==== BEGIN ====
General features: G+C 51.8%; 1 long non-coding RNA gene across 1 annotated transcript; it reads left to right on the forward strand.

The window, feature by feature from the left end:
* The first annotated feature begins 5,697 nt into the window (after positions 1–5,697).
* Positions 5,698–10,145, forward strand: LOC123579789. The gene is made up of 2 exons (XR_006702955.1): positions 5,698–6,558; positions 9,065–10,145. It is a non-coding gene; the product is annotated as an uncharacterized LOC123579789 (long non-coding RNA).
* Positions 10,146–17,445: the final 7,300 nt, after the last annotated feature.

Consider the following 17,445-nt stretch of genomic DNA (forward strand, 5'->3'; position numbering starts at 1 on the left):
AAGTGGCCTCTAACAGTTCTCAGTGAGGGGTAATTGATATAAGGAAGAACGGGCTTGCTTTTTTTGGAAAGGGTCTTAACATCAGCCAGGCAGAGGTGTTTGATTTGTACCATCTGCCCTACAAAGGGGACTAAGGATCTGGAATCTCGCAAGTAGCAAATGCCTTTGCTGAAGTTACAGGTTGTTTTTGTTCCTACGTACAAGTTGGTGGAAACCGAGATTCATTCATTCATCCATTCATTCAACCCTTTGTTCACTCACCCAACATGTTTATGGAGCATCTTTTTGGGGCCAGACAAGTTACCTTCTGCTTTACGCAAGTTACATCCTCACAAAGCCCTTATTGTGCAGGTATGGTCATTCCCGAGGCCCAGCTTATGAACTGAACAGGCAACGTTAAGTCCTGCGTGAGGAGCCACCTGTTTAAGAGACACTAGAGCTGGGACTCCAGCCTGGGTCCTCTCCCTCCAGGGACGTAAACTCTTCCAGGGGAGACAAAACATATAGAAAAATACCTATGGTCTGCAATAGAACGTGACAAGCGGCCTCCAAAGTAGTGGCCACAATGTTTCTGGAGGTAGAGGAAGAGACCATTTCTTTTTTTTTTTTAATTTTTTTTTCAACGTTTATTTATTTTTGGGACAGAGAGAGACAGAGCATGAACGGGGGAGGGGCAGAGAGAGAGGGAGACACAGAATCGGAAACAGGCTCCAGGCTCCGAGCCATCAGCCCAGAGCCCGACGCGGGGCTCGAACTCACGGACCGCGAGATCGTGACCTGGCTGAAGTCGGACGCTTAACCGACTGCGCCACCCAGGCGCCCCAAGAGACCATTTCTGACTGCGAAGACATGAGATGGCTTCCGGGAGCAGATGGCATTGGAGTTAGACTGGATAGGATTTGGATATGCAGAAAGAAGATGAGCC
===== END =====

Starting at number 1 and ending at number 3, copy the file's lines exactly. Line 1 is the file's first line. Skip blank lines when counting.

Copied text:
General features: G+C 51.8%; 1 long non-coding RNA gene across 1 annotated transcript; it reads left to right on the forward strand.

The window, feature by feature from the left end:
* The first annotated feature begins 5,697 nt into the window (after positions 1–5,697).